Now in his 88th year, Czeslaw Milosz is a wily, Lithuanian-born Polish poet, whose deft book of short prose poems and aphorisms called Roadside Dog (Farrar, Straus & Giroux) was recently published. Milosz, who won the Nobel Prize in 1980 and divides his time between Berkeley and Kraków, has become something of a large-eyebrowed Buddha in a tweed sport coat, assuming his fame as just another Middle European absurdity. How refreshing to encounter a poet of such maturity and resolve, working in his later years as if to square a final ledger.
Witness the following two poems, printed in their entirety.
IS AWARENESS SUFFICIENT?
There was a time when it seemed to me that it would be
enough to be aware to avoid repetition; i.e., to avoid the fate
of other mortals. What nonsense. And yet the separation of the
body from consciousness, assigning a magic power to con-
sciousness--that it was enough to know and the spell would
be broken--that was not stupid.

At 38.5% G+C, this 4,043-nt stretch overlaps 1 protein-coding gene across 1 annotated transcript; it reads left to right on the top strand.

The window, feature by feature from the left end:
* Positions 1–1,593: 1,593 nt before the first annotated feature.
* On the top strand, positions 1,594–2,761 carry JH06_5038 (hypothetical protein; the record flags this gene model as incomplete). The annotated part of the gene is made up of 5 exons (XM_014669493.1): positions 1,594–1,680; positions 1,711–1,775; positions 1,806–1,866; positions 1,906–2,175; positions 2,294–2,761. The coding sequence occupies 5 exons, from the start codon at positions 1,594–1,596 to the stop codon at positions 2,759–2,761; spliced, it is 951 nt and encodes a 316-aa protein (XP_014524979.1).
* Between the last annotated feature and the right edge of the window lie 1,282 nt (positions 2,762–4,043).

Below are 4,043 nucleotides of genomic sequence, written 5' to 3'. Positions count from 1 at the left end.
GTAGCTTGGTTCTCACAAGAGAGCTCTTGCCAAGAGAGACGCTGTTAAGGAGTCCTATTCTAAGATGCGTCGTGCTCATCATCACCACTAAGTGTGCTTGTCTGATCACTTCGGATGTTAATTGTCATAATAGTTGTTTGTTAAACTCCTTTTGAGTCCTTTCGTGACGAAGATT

To believe you are magnificent. And gradually to discover that
you are not magnificent. Enough labor for one human life.
Roadside Dog begins with the title poem, in which the poet reports on a ride he'd taken in a two-horse wagon, early in the century, through villages and past lakes and fields. Although Milosz recalls the people, now, at the end of the century, it is "the generations of dogs accompanying them in their everyday bustle" that interest him most.
Alert as a roadside dog, Milosz, as much as any poet, has witnessed the twisted and inexorable passing of our age. In this book he wrestles elegantly with his findings, and emerges, ultimately, to give thanks:
Cathedral of my enchantments, autumn wind,
I grew old giving thanks.
Would that it be true for the rest of us.
Bart Schneider is editor ofThe Hungry Mind Review and author of the novelBlue Bossa.